I wouldn’t say it’s emotional because once I make it I’m not really attached to it like a lot of other artists. I just get it out in the world and I want other people to see it. I would say it’s more spiritual and meditative. It’s more about the process of brainstorming and coming up with the ideas. That’s the fun part for me. Psychedelia, consciousness, where we came from, mysteries of the universe—I plant all of those ideas in my work.
You produce a ton of work, and it’s obvious that it would be impossible for you to do that all on your own.
In order to execute big ideas I think it’s good to have help. In the beginning of my art practice, I was hesitant to bring other people into it because I was controlling. I didn’t want it to suffer from other people’s help. But it’s been the opposite. Other people’s help has been amazing and has helped me grow. My work still has my hands in it. I’ll always make sure the backbone of it has me, and I’ll always work on the pieces, too.
Well, for the drip pattern, for instance, I’ll actually draw all of the lines by hand, and others color them in. With paper sculptures, I’ll do the cutting myself because it’s kind of impossible for someone else to do that part—it would look like their hand. But then I’ll have help putting it together when it comes to the tedious stuff, like the in-between layers that you don’t see, or the gluing.
Do you feel free in the iconic Jen Stark aesthetic system? Your style has evolved, but it’s very Jen Stark.
I definitely feel free in that. It’s amazing to be able to have my own style and to have it evolve and have people recognize that. I guess my main styles would be the paper sculptures, the intricate cutting designs, and the dripping, but I do like to keep pushing and challenging myself. I will definitely keep evolving. I wouldn’t want to do the same thing over and over my whole life.
I would love to keep doing more public art because I think that’s the most powerful, and people don’t have to go into a gallery or a museum to view it. I would like to keep pushing that and also do some really huge outdoor public sculptures that incorporate some kind of renewable energy.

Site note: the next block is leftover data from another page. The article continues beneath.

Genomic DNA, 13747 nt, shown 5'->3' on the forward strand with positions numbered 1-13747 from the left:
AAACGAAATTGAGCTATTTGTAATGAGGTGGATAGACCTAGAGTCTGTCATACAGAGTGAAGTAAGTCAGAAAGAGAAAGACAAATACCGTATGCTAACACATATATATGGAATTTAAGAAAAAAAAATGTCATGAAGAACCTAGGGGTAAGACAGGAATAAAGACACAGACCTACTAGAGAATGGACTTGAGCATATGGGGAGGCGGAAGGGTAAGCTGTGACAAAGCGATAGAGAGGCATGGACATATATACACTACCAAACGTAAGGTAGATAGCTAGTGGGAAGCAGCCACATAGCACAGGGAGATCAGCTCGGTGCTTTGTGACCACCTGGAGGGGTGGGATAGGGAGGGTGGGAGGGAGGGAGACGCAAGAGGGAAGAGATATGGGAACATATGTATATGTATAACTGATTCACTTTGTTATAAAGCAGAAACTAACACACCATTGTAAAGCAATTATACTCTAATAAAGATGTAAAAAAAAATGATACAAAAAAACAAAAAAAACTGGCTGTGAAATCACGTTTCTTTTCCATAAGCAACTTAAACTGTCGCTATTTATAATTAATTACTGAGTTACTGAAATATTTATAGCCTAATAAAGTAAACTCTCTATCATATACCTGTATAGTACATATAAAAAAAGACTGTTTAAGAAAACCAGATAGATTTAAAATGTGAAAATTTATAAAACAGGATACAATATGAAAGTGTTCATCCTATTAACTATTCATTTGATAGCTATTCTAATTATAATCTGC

Do you mix your colors, or are they straight out of the bottle?
With my rainbow schemes, I’ll usually mix because it’s hard to get the perfect color. But with a lot of the random colors, I’ll just try to use colors straight out of the bottle because it’s easy. As long as they’re opaque enough and I like the color it’s cool.
Is there some sort of color theory, or do you just go with what you feel?
I took color theory in college, so I absorbed all of that, but in my own way of choosing colors, it’s very instinctual. I’ll just know what colors to put next to each other. Usually it deals with contrasting, light and dark hues, stuff like that, but it’s pretty much just my brain deciding. I normally don’t have to think about it too hard.
No. I don’t use color everywhere in my life. Right now my bedroom is very white and clean with a lot of green plants. I don’t immerse myself in a crazy amount of color. I think it’s like a good balance. I haven’t gotten sick of it.
I think about ADD and ADHD a lot because I find it really hard to sit down for more than ten minutes. What sort of methods do you use to stay focused? I’m sure you have to really stay put for long periods of time.
I don’t have ADHD, which is good because I can focus a lot longer. I think I have a lot of self-discipline. I have a meditation practice that I’ve been doing for about a year. It helps to meditate twice a day—twenty minutes each time if I’m good.
What’s coming up for you?
I’m going to have a solo show in New York at the Eric Firestone Gallery this the fall. I’m also going to start making clothing. It’s in the very beginning stages, but in the next couple of months I’ll start coming out with some drippy outfits and stuff like that. It’s going to be through my website. I have a friend helping with the screenprinting, so I’ll have all of the artistic creative freedom and he is executing it. We’re thinking it will come out in the next couple of months.